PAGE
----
By Sgt. Edward SiguenzaDecember 26, 2013
CAMP PHOENIX, Afghanistan (Dec. 26, 2013) -- Task Force Guam let its feet do the talking in its last act of goodwill before departing Afghanistan.
Members of 1st Battalion, 294th Infantry Regiment, Guam Army National Guard, donated more than 120 pairs of boots to an Afghan security organization that serves a significant purpose in Kabul, according to Patrick McCafferty, a retired Canadian military warrant officer who mentors close to 250 Afghanistan Public Protection Force, or APPF, employees.
The Guam Soldiers are slowly trickling out of Afghanistan as their Operation Enduring Freedom commitment rapidly ends, but made time for one final mission to the Afghan community.
McCafferty began Operation Walking Tall last year, a program meant to outfit APPF guards with sufficient footwear. Task Force Guam obliged this program with its donation, the largest amount McCafferty received since the program's birth.
"I cannot begin to tell you how important this is. It means a lot to the guards and to the people of Afghanistan," McCafferty said. "I am flabbergasted and very appreciative of the Guam Soldiers helping out. The simple act of donating used boots will do more for building relations at the grass roots level [Soldier to Soldier]. I cannot thank Guam enough for your generosity and your regiment will have a profound positive effect with my guard force."
Weeks ago, Task Force Guam Commander Lt. Col. Michael Tougher asked all of Guam's multiple units serving Operation Enduring Freedom to donate used or unused boots to this cause. Guam troops occupy all six International Security Assistance Force regional commands and coincidentally are prepping to depart Afghanistan. Every unit responded, making considerable donations.
"It worked out well for everyone. Soldiers have boots they want to get rid of because you cannot use them anywhere else but in Afghanistan, and we're about to go home," Tougher said. "Rather than discard them, we'll give them to a good cause. The security company needs them and we're happy to help."
"When the APPF guards receive a pair of boots that are good quality, they feel more professional and greatly appreciate the feeling that some of us care for them. It helps builds bridges between our cultures," McCafferty added. "The quality of uniforms and boots that are issued to the APPF by the Ministry of the Interior are inferior. They're very low quality, with boot heels glued together. They'll fall apart within a month."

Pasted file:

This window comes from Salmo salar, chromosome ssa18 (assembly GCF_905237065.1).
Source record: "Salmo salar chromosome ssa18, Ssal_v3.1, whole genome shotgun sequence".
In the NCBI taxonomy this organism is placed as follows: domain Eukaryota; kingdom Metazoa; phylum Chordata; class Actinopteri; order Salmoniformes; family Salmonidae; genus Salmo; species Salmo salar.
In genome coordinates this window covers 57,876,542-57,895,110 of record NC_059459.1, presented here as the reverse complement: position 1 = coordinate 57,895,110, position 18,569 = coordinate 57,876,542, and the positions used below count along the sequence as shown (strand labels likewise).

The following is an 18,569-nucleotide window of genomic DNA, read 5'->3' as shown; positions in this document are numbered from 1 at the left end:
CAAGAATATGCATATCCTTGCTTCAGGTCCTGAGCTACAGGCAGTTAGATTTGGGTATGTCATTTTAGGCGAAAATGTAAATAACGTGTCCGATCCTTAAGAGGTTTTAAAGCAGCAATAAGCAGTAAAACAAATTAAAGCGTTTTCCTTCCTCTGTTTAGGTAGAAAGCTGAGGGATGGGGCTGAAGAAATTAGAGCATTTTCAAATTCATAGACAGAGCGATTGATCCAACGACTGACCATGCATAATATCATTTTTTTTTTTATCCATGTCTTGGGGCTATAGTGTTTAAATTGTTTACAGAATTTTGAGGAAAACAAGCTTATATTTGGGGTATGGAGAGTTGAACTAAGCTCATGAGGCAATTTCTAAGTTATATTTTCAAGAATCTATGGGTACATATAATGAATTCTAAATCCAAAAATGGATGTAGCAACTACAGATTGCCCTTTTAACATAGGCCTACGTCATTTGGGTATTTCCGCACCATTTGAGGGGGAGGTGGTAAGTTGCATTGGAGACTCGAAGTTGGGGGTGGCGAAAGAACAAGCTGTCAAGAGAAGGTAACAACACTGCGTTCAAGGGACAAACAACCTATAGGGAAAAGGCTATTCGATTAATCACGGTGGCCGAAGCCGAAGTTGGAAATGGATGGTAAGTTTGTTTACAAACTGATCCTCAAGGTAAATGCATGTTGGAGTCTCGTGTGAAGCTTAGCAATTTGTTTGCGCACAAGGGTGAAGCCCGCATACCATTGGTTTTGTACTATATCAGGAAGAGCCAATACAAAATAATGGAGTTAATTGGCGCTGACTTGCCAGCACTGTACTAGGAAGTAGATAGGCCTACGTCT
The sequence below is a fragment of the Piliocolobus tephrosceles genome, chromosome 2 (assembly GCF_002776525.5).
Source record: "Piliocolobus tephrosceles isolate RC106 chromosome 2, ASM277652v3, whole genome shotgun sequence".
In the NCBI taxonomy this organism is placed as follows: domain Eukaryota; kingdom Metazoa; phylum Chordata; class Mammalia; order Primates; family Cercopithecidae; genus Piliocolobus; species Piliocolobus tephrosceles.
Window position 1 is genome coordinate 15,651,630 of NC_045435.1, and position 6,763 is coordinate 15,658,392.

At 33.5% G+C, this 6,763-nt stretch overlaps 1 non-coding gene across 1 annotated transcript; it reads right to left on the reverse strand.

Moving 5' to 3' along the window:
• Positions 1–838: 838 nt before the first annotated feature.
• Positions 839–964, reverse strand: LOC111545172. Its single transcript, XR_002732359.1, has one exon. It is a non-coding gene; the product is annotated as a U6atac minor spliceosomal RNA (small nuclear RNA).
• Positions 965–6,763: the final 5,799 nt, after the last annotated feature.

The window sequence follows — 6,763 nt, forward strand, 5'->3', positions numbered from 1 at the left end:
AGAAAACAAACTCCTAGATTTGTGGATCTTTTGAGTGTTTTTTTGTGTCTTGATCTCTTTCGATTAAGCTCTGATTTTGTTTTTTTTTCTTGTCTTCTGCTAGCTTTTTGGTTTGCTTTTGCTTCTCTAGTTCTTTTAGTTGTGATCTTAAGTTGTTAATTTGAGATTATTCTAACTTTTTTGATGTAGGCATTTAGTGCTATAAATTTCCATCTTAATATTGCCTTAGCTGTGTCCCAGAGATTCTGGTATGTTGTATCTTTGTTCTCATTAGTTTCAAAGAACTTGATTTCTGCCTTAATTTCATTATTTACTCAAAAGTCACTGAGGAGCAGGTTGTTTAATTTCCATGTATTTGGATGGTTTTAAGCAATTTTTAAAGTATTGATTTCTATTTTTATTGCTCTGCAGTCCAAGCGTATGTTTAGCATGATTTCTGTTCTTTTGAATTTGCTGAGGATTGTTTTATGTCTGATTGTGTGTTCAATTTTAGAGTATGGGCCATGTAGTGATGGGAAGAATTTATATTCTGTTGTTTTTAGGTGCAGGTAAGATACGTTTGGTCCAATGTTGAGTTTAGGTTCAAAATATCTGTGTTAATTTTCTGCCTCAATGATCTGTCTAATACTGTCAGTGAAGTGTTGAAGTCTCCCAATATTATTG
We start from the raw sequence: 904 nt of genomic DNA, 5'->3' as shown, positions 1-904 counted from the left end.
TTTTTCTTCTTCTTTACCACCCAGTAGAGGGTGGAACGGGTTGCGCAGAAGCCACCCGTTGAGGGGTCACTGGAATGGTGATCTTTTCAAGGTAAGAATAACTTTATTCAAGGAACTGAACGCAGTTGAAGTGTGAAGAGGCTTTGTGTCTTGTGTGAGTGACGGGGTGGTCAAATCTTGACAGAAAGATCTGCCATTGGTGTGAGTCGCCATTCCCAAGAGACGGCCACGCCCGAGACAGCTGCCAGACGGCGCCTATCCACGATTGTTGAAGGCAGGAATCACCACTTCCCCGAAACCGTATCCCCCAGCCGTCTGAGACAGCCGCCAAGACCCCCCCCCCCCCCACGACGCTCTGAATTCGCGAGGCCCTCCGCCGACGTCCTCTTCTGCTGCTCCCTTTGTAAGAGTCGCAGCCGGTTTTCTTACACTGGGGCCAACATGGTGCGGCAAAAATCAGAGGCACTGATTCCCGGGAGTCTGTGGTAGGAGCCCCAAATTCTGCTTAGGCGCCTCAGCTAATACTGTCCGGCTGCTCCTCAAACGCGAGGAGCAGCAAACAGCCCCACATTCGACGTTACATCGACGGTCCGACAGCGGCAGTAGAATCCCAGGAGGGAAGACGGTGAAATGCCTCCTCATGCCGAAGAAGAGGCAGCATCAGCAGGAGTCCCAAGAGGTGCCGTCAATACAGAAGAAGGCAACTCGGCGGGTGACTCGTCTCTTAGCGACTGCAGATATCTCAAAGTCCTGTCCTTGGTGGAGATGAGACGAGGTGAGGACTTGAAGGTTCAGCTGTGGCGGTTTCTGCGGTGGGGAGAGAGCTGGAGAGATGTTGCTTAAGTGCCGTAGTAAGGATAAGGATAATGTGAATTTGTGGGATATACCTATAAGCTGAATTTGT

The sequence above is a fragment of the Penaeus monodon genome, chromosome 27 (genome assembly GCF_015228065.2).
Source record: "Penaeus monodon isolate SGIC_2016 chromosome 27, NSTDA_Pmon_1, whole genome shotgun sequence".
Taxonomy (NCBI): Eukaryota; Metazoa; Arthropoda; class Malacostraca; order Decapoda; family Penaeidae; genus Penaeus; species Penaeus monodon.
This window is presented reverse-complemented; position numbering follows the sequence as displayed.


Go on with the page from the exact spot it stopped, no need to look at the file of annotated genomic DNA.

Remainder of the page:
McCafferty is site security manager for a private firm but also conducts personal security and risk management consultation. He's a key asset to APPF as he trains, mentors, feeds and outfits all security guards as best he can.
"I deal with the lives of these guys and that includes their health and welfare," McCafferty said.
Guam's benevolence stems from an early December incident where a local security guard was accidentally killed. With Guam forces present, the incident closely escalated into something more serious. McCafferty greatly assisted calming things, saving what could have been a major international conflict.
"It's obviously sad someone was killed that day, especially the way it happened. There was a lot of emotion, a lot of tension from both sides," he said. "Everyone now understands it was an unfortunate accident. Your regiment helped put this behind us with your donations of boots. This speaks a lot about the Guam unit."
Tougher expressed condolences for the security guard's death.
"This is our gesture for their loss. We're saddened it happened," Tougher said.
Guam's donation came in time for McCafferty to issue them as Christmas gifts, he said.
"Believe me, they'll all be very happy to see this," he explained. "Some of them have never received a gift as simple as a pair of shoes. Again, my tremendous thanks to the Guam Soldiers for making this a special Christmas to these Afghan people."
McCafferty, of Petawawa, Ontario, Canada, reached out to various American and Canadian forces for boot support and has gotten few responses. He personally paid to ship almost two dozen boots to Afghanistan from his homeland. He hoped to get enough boots to distribute to his security guards as Christmas gifts.
"These are truly special especially when they know they're coming from American forces," McCafferty said. "Americans and Canadians, we're generous people. The Afghans believe that."
Task Force Guam's remaining troops will leave Afghanistan shortly after Christmas Day. The majority of its nearly 600 Soldiers have already left the country and en route to Camp Shelby, Miss., for redeployment processing.